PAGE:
Goodell raves about Steelers' Roethlisberger
NFL commissioner Roger Goodell gives a thumbs up to Steelers quarterback Ben Roethlisberger as he crosses practice fields during morning practice Thursday at St. Vincent College in Latrobe.
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NFL commissioner Roger Goodell said Steelers quarterback Ben Roethlisberger is going above and beyond what has been expected of him under the terms of his suspension, but he will not let the Steelers know if the suspension will be been reduced until later in the preseason.
Roethlisberger was suspended for the first six games of the regular season, with the possibility that it could be reduced to four, after he was accused of sexually assaulting a 20-year old Georgia woman in March. Roethlisberger was not prosecuted because the district attorney in Milledgeville, Ga. determined after a monthlong investigation that there was not enough evidence to pursue the case.
Goodell is on a tour of NFL camps with former NFL coach and broadcaster John Madden. He spoke with reporters Thursday morning and said he has been encouraged by what he has seen from Roethlisberger thus far.
"He is doing great," Goodell said. "I've been encouraged by what I have seen. He's understanding the seriousness of the issue. I think that's a very positive development."
Goodell spoke with Roethlisberger briefly on the field during the Steelers' morning practice and met with him again for a longer conversation in the Saint Vincent College dormitories in the afternoon.
When Roethlisberger was asked what he had done to go above and beyond the commissioner's program, Roethlisberger said he has done local charity work in his free time.
"It's the things in the community that I don't normally tell people," Roethlisberger said. "It's serving dinner at the Salvation Army, the Ronald McDonald House, going to the Caring Place and talking to families. Just things that I like to keep quiet because it's not about everyone knowing. But we've let [Goodell] know that we've been doing these things.
"I wanted to show him that I would do everything he asked and then some. I want to get back out here as soon as possible to be with my guys."
Goodell's authority has come into question because of his inconsistencies when doling out suspensions to players. Roethlisberger was not arrested or charged with a crime, but others who have been arrested have not been suspended.
Several high-profile players have escaped punishment in recent months. Cincinnati running back Cedric Benson was not suspended for his role in a Texas bar fight in May. He previously was arrested twice for driving under the influence.
Tennessee quarterback Vince Young also did not receive a suspension after getting into a fight at a Dallas strip club in June. He was given a misdemeanor assault citation.
"The circumstances are a lot different [in those cases]," Goodell said. "You have to look at the facts of each one. You have to look at the facts and make the decision that is in the best interests of the individual. It's always a challenge because you're dealing with someone's future. And obviously the team. But you're really looking at the long term. What's going to change the behavior?"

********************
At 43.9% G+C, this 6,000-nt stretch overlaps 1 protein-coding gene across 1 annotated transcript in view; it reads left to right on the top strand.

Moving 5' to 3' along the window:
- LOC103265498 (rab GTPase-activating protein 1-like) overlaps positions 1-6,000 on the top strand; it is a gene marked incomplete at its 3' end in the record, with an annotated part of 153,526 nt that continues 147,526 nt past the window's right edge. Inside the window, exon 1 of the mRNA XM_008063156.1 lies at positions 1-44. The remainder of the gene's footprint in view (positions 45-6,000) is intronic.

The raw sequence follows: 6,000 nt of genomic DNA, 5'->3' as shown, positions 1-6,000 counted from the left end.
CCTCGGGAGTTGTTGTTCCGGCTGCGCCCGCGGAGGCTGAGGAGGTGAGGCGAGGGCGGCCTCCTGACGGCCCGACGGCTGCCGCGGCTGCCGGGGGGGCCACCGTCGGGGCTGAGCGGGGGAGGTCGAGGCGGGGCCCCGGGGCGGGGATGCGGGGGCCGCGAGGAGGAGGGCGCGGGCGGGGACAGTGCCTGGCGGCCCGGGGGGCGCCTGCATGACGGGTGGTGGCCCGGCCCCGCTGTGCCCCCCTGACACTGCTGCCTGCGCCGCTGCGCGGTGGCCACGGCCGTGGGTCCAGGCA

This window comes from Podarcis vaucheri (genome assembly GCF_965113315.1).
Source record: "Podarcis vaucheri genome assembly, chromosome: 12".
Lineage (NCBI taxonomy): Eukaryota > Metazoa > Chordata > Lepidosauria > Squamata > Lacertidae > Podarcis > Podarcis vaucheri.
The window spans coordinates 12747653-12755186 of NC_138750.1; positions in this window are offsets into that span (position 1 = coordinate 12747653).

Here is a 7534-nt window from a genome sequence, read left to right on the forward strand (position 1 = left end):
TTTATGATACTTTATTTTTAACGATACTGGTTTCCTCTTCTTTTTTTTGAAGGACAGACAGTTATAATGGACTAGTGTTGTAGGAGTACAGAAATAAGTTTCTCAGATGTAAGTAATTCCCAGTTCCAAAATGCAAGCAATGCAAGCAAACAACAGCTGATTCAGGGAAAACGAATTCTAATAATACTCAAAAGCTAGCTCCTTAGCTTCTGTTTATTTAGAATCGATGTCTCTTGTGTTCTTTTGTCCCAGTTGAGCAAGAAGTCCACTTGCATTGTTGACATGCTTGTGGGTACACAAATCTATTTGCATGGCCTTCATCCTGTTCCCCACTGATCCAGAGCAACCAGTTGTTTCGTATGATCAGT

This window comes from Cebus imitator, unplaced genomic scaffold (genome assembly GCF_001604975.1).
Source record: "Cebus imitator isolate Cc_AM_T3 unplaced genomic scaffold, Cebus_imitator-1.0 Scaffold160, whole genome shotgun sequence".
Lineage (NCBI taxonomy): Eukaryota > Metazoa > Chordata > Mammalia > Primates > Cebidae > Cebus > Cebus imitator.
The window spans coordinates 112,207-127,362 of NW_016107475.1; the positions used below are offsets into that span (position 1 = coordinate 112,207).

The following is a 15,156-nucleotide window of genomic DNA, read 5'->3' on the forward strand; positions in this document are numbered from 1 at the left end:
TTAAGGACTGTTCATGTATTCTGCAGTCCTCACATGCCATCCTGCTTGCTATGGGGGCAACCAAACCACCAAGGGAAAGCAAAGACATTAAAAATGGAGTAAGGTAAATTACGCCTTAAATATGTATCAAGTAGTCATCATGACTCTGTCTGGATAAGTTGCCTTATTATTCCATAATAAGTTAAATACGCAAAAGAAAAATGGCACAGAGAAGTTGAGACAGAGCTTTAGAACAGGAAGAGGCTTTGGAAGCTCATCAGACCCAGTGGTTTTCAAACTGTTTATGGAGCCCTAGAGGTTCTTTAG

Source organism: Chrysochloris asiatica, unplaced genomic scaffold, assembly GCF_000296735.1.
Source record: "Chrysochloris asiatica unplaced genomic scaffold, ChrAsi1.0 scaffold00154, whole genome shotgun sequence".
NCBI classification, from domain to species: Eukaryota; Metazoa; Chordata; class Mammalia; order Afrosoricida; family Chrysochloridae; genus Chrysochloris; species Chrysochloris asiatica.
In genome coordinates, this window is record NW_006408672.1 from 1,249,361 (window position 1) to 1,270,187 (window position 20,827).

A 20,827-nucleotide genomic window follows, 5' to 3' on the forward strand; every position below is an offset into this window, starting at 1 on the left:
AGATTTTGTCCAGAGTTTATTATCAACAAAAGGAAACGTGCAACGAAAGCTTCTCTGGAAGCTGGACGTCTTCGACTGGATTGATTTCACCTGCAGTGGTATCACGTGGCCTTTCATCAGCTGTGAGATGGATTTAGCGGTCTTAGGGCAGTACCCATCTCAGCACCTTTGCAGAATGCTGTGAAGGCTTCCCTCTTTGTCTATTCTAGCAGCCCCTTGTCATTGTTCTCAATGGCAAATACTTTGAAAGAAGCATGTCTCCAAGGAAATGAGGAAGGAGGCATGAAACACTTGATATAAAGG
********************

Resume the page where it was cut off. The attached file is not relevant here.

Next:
Roethlisberger was asked about his feelings that Young was not suspended.
"I guess every case is different," he said. "I'm sure he has his reasons that I'm sure he knows and we all don't need to know."
Roethlisberger also was asked whether he believed the commissioner was sending a message to the rest of the league by suspending him.
"He's the commissioner of the league," Roethlisberger said. "He's the boss of the bosses. He has the right to do what he feels is right to make his league run the way he wants it to be run. It's a tough job. I can't say it's easy. He's doing what he feels is right."
Reserve quarterback Charlie Batch, who is an executive member of the NFL player's association and the Steelers' union representative, said players want more clarity concerning Goodell's rules for suspension.
"No. 1, don't do anything that will make you see the commissioner," Batch said. "So then you don't have to deal with that. If you do, what is that process? We don't know. I can't speak from experience. Is there a lot of gray area in his personal conduct policy? Absolutely there is. If you need to appeal your suspension, you have to see the same person who gave you the suspension. Is that right? No. But the bottom line is don't do anything so you don't have to deal with the consequences."
Roethlisberger has been allowed to take part in training camp with teammates, but when the regular season begins he will not be allowed to be around the team facilities. Roethlisberger said he has plans for how he will keep in shape during that period, but he did not divulge them Thursday.
"I have some ideas up my sleeve that will help me stay in shape, stay around football without breaking any rules," he said. "I can't do anything with the Steelers, with the organization. We just have to talk with [Goodell] and make sure he's OK with it. But we have some good ideas that I'm sure you guys will hear about very soon."
Goodell said he hopes Roethlisberger continues on a good path during his exile from the team.
"I hope he'll continue to focus on himself, continue to work on what his advisers are suggesting he needs to focus on and use it as a productive period for him," he said.
Goodell created some confusion during his session with reporters regarding the length of the suspension. He was asked twice whether the suspension could be reduced to fewer than four games and gave vague answers on both occasions.
A spokesman from the NFL office later clarified that there is no chance the suspension will be fewer than four games.
First Published August 6, 2010 12:00 am